Bacteriophage therapy an alternative to antibiotics

Bacteriophage treatment involves injecting or applying a cocktail of bacteriophages, which consist of a virus that attacks specific infection-causing bacteria. In short, the bacteriaphages "eat" the bacterium concerned.

Phage therapy is currently the subject of mainstream research and application in Georgia in the former Soviet Union.


The history of phage therapy can be traced as far back as 1896. M.E Hankin reportedly witnessed the antibacterial action of the Indian rivers Ganga and Yamuna against the bacterial strain Vibrio Chlorae. Hankin’s findings are said to have explained the low numbers of cholera cases among people who consumed the river water.

In 1915 and 1917, Frederick Twort and Felix d'Hérelle from England reported similar results. It was d'Hérelle who named these ultra-microbes ‘bacteriophages’ (bacteria eaters) and who pioneered the use of phages for treating Shigella dysentery in France. Around the same time, a Georgian by the name of George Eliava was conducting phage research of his own.

Eliava met d'Hérelle at the Pasteur Institute in Paris, after which he established the Eliava Institute in Tbilisi, Georgia, dedicated to the further study of phages.

How they work

Bacteriophages are divided into two types: lytic and lysogenic. References to bacteriophages for therapeutic reasons allude to lytic bacteriophages. Lysogenic phages are not useful for therapeutic purposes.

Phages attach themselves onto bacteria and inject their DNA into the cells. In a matter of minutes, a bacterium becomes a phage factory, producing more and more phages after having corrupted the reproductive mechanism of the bacterium. Eventually the new phages burst through the walls of the cell, destroying the bacterium and continuing the process by spreading to other bacterial cells.

By nature, most phages are ‘bacterium-specific’, meaning that they can only affect specific strains within a species. Phage therapy therefore results in less harm to the body than traditional antibiotic treatment. This also helps prevent secondary infections usually caused by the use of antibiotics.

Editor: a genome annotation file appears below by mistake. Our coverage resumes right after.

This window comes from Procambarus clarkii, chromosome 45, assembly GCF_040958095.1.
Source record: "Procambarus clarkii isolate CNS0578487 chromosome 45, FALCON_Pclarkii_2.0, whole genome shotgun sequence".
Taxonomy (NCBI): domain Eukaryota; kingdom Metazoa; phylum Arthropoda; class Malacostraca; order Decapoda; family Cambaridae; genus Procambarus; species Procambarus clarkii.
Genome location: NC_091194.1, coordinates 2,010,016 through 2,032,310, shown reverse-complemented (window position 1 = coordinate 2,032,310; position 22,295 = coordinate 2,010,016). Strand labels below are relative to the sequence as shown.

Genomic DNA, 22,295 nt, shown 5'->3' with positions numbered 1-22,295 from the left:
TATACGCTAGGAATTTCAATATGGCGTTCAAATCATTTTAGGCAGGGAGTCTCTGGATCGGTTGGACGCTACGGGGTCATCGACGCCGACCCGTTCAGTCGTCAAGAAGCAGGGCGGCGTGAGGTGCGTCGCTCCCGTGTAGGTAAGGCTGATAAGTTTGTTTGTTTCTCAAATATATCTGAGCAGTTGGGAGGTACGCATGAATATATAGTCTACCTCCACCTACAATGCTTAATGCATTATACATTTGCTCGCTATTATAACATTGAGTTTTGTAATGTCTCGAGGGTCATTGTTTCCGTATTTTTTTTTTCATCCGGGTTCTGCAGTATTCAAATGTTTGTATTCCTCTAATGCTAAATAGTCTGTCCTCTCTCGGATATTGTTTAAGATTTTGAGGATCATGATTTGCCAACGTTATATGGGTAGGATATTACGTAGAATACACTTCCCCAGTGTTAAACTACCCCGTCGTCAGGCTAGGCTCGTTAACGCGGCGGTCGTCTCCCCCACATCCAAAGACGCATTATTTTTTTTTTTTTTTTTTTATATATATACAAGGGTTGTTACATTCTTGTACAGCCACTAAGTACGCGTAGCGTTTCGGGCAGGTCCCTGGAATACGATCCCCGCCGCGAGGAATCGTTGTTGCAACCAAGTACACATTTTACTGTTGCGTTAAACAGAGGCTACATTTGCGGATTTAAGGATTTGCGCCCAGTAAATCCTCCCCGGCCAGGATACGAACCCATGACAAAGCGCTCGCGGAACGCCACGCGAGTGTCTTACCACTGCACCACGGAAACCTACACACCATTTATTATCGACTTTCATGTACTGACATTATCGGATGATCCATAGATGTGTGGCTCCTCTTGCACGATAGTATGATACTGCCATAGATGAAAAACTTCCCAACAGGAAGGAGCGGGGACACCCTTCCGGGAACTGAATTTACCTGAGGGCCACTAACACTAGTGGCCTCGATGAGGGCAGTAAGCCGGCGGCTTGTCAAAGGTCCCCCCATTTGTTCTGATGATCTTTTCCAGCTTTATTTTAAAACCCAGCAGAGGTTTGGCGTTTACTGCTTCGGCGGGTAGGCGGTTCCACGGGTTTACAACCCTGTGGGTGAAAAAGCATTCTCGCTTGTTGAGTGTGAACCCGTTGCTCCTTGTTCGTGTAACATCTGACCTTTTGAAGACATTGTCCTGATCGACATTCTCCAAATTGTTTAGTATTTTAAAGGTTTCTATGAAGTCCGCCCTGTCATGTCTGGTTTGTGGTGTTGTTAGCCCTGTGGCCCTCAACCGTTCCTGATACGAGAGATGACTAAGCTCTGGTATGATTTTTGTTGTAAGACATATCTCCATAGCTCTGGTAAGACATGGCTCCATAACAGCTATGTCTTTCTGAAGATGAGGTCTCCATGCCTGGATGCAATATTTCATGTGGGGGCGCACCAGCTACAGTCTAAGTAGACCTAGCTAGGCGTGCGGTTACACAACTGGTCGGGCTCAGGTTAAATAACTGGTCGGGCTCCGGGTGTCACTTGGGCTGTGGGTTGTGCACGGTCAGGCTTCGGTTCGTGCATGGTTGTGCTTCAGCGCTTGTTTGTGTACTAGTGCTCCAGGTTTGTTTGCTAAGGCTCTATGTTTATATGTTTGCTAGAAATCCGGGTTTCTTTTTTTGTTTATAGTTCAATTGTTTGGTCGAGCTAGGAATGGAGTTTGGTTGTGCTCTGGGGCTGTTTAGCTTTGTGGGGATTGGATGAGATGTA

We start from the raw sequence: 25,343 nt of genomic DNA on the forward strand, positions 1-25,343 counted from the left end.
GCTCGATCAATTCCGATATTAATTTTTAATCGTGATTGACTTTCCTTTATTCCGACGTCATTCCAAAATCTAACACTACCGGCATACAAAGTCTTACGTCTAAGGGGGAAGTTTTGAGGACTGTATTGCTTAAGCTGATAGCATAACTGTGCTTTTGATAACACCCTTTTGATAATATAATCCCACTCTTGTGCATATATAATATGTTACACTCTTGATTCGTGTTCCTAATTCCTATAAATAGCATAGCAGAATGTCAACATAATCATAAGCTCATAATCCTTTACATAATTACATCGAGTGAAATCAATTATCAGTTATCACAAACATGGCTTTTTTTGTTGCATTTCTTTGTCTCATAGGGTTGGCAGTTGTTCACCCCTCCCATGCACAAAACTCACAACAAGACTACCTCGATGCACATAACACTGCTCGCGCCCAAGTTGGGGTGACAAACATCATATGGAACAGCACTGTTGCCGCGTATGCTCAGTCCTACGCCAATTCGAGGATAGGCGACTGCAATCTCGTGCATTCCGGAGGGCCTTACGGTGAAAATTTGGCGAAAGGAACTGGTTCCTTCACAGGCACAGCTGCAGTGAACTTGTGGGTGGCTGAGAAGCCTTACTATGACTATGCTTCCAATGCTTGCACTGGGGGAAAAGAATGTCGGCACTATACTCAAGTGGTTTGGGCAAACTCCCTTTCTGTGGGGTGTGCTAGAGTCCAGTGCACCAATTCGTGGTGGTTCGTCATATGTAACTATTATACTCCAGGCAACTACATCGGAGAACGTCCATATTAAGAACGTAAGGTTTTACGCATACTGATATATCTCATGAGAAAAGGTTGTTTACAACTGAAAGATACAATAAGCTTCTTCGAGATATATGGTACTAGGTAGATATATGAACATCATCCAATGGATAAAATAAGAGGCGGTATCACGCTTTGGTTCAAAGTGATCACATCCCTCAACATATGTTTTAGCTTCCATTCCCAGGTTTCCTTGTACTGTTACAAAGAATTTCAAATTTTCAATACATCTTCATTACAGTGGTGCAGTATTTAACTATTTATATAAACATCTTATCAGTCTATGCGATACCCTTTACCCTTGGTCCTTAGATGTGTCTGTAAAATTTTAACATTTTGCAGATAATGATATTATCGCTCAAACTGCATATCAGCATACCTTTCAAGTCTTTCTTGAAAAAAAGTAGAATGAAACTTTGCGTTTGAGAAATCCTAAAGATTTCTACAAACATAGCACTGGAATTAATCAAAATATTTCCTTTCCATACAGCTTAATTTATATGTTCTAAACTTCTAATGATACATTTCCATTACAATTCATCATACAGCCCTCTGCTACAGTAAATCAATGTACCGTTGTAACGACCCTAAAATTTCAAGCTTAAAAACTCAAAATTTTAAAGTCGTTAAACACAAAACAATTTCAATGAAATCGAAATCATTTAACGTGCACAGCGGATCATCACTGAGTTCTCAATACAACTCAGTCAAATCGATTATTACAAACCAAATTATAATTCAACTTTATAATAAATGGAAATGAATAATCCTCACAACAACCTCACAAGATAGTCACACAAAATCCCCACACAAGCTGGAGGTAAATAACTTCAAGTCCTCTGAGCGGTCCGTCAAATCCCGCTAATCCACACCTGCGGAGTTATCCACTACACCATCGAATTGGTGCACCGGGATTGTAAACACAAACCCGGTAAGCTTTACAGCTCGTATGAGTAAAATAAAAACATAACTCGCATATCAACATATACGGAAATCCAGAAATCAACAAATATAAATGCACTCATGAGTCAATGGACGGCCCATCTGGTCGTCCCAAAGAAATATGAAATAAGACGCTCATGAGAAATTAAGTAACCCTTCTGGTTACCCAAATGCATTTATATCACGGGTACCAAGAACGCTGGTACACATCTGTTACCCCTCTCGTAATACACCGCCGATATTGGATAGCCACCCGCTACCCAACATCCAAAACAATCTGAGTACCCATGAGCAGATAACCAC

The manner in which phages are applied depends on the type of condition from which a patient suffers. They can be applied topically, during surgery or orally. They can also be applied by means of injection. The nature of the immune system (that automatically fights against any viruses introduced into the bloodstream or lymphatic system) means that injected bacteriophages are only used on rare occasions, such as when no other method of application would be effective.

Better than antibiotics?

Bacteria eventually grow resistant to antibiotics, but phages are able to change and adapt in ways that make them a constant threat to bacteria. All viruses change and adapt themselves in time, and bacteriophages are no exception. Also, phages have the advantage of being able to penetrate deeper into an infected area than antibiotics can, because phages keep reproducing, unlike antibiotics, which eventually lose efficacy.

On a practical level, phages are more viable than antibiotics for a number of reasons. These include:

  • There are almost no serious side-effects (antibiotic use can result in secondary infections).

  • Selecting new phages to combat an infection is a much quicker process than finding new antibiotics, which sometimes take up to several years.
  • Phages replicate at the site of infection, but antibiotics are eliminated from the body after they’re metabolised.

Biotech Journal (, Phage Therapy Centre (, Wikipedia (

André van Wyk, Health24

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